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Changes Over Time in Union Relative Wage Effects in Great Britain and the United States

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  • David G. Blanchflower

Abstract

This paper uses broadly comparable micro data at the level of the individual to examine the extent to which union relative wage effects vary across groups and through time. The main findings may be summarized as follows. a) The union wage gap averages 15% in the US and 10% in Great Britain. b) The gap is positively correlated with the (lagged) unemployment rate, and appears to be untrended in both countries. Union wages are sticky. c) The size of the wage gap varies across groups. In both the US and Great Britain the differential is relatively high in the private sector, in non-manufacturing, for manuals, the young and the least educated. d) In the US there are no differences by race or gender in the size of the differential. In Great Britain it is higher both for women and non-whites. The fact that the differential has remained more or less constant in both Great Britain and the US is a puzzle, particularly given the rapid declines in union membership in both countries. The evidence does not appear to be consistent with the widely held view that union power has been emasculated.

Suggested Citation

  • David G. Blanchflower, 1997. "Changes Over Time in Union Relative Wage Effects in Great Britain and the United States," NBER Working Papers 6100, National Bureau of Economic Research, Inc.
  • Handle: RePEc:nbr:nberwo:6100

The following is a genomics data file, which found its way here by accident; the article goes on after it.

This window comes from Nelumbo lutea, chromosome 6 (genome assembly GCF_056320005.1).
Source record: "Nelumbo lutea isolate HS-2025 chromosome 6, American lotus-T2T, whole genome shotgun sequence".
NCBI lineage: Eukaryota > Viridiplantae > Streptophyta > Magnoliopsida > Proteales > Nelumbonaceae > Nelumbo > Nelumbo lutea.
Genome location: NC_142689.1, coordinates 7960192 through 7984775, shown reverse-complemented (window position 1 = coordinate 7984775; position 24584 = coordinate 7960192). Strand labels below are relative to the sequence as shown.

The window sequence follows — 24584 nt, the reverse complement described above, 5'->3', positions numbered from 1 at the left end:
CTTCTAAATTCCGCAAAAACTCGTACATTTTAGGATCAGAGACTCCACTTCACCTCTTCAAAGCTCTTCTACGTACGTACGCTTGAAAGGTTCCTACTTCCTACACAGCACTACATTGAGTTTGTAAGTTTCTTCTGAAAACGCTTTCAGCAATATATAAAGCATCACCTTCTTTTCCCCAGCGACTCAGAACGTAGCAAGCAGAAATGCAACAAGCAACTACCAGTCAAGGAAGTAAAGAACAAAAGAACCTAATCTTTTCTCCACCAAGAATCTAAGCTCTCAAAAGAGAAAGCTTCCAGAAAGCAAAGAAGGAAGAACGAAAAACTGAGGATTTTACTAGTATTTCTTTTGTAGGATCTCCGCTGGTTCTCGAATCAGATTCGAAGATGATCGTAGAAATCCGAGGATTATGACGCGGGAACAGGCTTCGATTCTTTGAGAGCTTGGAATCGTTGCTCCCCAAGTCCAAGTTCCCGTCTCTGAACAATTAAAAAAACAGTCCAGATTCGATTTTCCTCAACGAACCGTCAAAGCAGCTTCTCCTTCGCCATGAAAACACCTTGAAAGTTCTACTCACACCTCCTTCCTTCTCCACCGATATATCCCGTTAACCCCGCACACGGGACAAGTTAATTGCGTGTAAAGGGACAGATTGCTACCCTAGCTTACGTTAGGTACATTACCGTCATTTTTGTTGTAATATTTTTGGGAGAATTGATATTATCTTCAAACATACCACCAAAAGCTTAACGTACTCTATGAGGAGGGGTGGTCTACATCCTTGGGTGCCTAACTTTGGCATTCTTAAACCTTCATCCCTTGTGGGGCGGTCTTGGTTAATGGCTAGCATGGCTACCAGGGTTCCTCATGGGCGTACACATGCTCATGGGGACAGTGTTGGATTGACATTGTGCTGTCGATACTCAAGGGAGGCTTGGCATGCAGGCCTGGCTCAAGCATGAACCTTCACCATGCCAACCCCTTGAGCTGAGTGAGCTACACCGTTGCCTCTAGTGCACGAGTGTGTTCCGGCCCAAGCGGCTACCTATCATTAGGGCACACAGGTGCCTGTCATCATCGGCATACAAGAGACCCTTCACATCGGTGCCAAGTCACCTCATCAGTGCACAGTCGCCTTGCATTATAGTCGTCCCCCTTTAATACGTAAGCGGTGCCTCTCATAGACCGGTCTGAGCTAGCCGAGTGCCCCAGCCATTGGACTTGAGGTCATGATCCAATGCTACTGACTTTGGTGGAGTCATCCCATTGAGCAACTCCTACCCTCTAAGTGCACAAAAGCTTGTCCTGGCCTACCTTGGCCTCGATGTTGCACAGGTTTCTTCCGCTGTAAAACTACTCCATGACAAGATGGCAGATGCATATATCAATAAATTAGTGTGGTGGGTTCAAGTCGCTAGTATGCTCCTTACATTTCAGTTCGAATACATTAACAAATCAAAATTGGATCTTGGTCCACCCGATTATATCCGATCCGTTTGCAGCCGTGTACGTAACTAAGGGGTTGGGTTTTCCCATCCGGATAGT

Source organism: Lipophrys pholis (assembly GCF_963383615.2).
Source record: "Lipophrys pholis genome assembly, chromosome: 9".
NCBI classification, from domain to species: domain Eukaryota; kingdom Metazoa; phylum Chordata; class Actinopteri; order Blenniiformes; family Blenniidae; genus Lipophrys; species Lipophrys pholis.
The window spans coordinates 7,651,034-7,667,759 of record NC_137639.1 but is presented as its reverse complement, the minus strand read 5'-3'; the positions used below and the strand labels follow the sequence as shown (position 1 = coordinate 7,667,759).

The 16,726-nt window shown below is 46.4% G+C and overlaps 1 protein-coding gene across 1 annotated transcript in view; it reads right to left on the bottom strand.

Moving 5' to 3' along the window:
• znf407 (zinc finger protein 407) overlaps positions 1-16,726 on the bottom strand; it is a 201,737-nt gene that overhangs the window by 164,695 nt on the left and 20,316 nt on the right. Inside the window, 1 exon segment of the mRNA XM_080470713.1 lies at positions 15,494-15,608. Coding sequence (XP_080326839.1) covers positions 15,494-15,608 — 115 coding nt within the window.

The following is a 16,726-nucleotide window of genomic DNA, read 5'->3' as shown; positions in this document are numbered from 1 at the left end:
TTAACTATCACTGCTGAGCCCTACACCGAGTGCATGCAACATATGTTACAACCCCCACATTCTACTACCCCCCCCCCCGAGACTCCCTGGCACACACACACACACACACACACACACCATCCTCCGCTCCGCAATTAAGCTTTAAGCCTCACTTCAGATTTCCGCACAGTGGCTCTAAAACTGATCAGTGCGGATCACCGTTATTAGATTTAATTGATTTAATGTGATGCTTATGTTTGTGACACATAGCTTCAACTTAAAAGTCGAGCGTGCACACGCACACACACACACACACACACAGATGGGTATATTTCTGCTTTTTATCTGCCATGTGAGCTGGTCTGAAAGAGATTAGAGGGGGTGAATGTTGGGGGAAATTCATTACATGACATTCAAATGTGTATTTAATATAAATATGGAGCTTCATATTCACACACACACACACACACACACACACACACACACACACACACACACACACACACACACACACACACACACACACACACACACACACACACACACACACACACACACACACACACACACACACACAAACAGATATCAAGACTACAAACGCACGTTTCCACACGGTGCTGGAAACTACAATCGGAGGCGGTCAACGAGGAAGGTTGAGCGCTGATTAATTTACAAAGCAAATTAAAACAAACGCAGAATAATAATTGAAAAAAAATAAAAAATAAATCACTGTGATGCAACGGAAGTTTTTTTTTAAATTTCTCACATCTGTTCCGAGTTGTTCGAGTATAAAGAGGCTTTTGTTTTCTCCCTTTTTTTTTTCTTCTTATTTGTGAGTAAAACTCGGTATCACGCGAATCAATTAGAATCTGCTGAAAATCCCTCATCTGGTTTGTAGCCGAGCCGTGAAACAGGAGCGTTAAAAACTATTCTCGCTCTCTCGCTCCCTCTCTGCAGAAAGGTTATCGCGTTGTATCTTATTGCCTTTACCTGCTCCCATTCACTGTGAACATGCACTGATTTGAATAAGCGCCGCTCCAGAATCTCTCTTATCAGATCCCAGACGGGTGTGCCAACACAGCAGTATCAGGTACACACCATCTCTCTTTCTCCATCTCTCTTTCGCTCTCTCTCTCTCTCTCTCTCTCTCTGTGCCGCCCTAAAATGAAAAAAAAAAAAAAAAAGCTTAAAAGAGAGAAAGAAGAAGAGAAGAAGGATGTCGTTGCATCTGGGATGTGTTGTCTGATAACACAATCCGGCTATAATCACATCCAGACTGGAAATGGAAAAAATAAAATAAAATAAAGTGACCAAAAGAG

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    References listed on IDEAS

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    1. David G. Blanchflower & Andrew J. Oswald, 1995. "The Wage Curve," MIT Press Books, The MIT Press, edition 1, volume 1, number 026202375x, March.
    2. Metcalf, David & Stewart, Mark, 1992. "Closed Shops and Relative Pay: Institutional Arrangements or High Density?," Oxford Bulletin of Economics and Statistics, Department of Economics, University of Oxford, vol. 54(4), pages 503-516, November.
    3. Blackaby, D. H. & Murphy, P. D. & Sloane, P. J., 1991. "Union membership, collective bargaining coverage and the trade union mark-up for Britain," Economics Letters, Elsevier, vol. 36(2), pages 203-208, June.
    4. Schmidt, Christoph M, 1994. "Relative Wage Effects of German Unions," CEPR Discussion Papers 918, C.E.P.R. Discussion Papers.
    5. Freeman, Richard B, 1984. "Longitudinal Analyses of the Effects of Trade Unions," Journal of Labor Economics, University of Chicago Press, vol. 2(1), pages 1-26, January.
    6. Stewart, Mark B, 1983. "Relative Earnings and Individual Union Membership in the United Kingdom," Economica, London School of Economics and Political Science, vol. 50(198), pages 111-125, May.
    7. Blanchflower, David G & Oswald, Andrew J, 1990. "The Determination of White-Collar Pay," Oxford Economic Papers, Oxford University Press, vol. 42(2), pages 356-378, April.
    8. Green, Francis, 1988. "The trade union wage gap in Britain: Some new estimates," Economics Letters, Elsevier, vol. 27(2), pages 183-187.
    9. Stewart, Mark B, 1995. "Union Wage Differentials in an Era of Declining Unionization," Oxford Bulletin of Economics and Statistics, Department of Economics, University of Oxford, vol. 57(2), pages 143-166, May.
    10. David Blanchflower & Stephen Machin, 1996. "Product Market Competition Wages and Productivity: International Evidence from Establishment-Level Data," Annals of Economics and Statistics, GENES, issue 41-42, pages 219-253.
    11. Schmidt, Christoph M & Zimmermann, Klaus F, 1991. "Work Characteristics, Firm Size and Wages," The Review of Economics and Statistics, MIT Press, vol. 73(4), pages 705-710, November.
    12. Blanchflower, David G, 1991. "Fear, Unemployment and Pay Flexibility," Economic Journal, Royal Economic Society, vol. 101(406), pages 483-496, May.